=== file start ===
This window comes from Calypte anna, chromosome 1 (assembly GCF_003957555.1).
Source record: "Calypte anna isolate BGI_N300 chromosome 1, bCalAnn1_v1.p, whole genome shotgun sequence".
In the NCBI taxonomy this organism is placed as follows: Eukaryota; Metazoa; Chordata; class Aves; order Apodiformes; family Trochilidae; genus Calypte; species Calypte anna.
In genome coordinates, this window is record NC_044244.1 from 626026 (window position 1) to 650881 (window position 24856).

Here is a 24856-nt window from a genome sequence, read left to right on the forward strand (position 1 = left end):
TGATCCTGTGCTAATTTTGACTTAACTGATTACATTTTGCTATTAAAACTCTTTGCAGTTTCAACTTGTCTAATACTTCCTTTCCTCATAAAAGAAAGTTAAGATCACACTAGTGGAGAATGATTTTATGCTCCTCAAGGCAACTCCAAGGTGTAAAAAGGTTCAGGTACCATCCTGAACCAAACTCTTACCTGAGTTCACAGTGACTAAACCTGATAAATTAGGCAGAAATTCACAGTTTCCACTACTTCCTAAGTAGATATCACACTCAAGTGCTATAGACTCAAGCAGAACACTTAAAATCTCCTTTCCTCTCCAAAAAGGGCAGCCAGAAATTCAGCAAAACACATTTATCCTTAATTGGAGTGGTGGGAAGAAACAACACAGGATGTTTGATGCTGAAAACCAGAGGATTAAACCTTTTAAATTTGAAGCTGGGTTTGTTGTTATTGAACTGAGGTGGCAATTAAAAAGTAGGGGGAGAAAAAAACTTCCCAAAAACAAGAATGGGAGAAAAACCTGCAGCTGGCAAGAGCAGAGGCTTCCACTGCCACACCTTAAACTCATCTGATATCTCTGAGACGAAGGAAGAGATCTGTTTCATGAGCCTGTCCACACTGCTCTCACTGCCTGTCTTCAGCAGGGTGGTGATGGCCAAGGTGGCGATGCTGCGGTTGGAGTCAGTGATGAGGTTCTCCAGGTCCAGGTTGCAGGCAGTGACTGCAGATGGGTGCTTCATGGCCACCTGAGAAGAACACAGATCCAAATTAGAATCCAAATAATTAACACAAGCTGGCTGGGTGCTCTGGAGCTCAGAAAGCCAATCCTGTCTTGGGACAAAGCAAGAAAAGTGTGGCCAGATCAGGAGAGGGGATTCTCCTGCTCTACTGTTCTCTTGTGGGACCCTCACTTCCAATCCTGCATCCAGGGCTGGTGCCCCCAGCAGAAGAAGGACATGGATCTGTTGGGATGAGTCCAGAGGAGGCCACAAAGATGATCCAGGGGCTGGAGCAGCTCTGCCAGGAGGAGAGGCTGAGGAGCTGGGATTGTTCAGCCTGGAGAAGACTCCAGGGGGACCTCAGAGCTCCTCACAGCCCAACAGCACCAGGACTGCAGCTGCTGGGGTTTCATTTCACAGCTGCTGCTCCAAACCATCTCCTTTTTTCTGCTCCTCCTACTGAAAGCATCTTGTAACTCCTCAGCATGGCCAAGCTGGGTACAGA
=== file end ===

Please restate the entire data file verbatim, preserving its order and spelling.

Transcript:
This window comes from Calypte anna, chromosome 1 (assembly GCF_003957555.1).
Source record: "Calypte anna isolate BGI_N300 chromosome 1, bCalAnn1_v1.p, whole genome shotgun sequence".
In the NCBI taxonomy this organism is placed as follows: Eukaryota; Metazoa; Chordata; class Aves; order Apodiformes; family Trochilidae; genus Calypte; species Calypte anna.
In genome coordinates, this window is record NC_044244.1 from 626026 (window position 1) to 650881 (window position 24856).

Here is a 24856-nt window from a genome sequence, read left to right on the forward strand (position 1 = left end):
TGATCCTGTGCTAATTTTGACTTAACTGATTACATTTTGCTATTAAAACTCTTTGCAGTTTCAACTTGTCTAATACTTCCTTTCCTCATAAAAGAAAGTTAAGATCACACTAGTGGAGAATGATTTTATGCTCCTCAAGGCAACTCCAAGGTGTAAAAAGGTTCAGGTACCATCCTGAACCAAACTCTTACCTGAGTTCACAGTGACTAAACCTGATAAATTAGGCAGAAATTCACAGTTTCCACTACTTCCTAAGTAGATATCACACTCAAGTGCTATAGACTCAAGCAGAACACTTAAAATCTCCTTTCCTCTCCAAAAAGGGCAGCCAGAAATTCAGCAAAACACATTTATCCTTAATTGGAGTGGTGGGAAGAAACAACACAGGATGTTTGATGCTGAAAACCAGAGGATTAAACCTTTTAAATTTGAAGCTGGGTTTGTTGTTATTGAACTGAGGTGGCAATTAAAAAGTAGGGGGAGAAAAAAACTTCCCAAAAACAAGAATGGGAGAAAAACCTGCAGCTGGCAAGAGCAGAGGCTTCCACTGCCACACCTTAAACTCATCTGATATCTCTGAGACGAAGGAAGAGATCTGTTTCATGAGCCTGTCCACACTGCTCTCACTGCCTGTCTTCAGCAGGGTGGTGATGGCCAAGGTGGCGATGCTGCGGTTGGAGTCAGTGATGAGGTTCTCCAGGTCCAGGTTGCAGGCAGTGACTGCAGATGGGTGCTTCATGGCCACCTGAGAAGAACACAGATCCAAATTAGAATCCAAATAATTAACACAAGCTGGCTGGGTGCTCTGGAGCTCAGAAAGCCAATCCTGTCTTGGGACAAAGCAAGAAAAGTGTGGCCAGATCAGGAGAGGGGATTCTCCTGCTCTACTGTTCTCTTGTGGGACCCTCACTTCCAATCCTGCATCCAGGGCTGGTGCCCCCAGCAGAAGAAGGACATGGATCTGTTGGGATGAGTCCAGAGGAGGCCACAAAGATGATCCAGGGGCTGGAGCAGCTCTGCCAGGAGGAGAGGCTGAGGAGCTGGGATTGTTCAGCCTGGAGAAGACTCCAGGGGGACCTCAGAGCTCCTCACAGCCCAACAGCACCAGGACTGCAGCTGCTGGGGTTTCATTTCACAGCTGCTGCTCCAAACCATCTCCTTTTTTCTGCTCCTCCTACTGAAAGCATCTTGTAACTCCTCAGCATGGCCAAGCTGGGTACAGA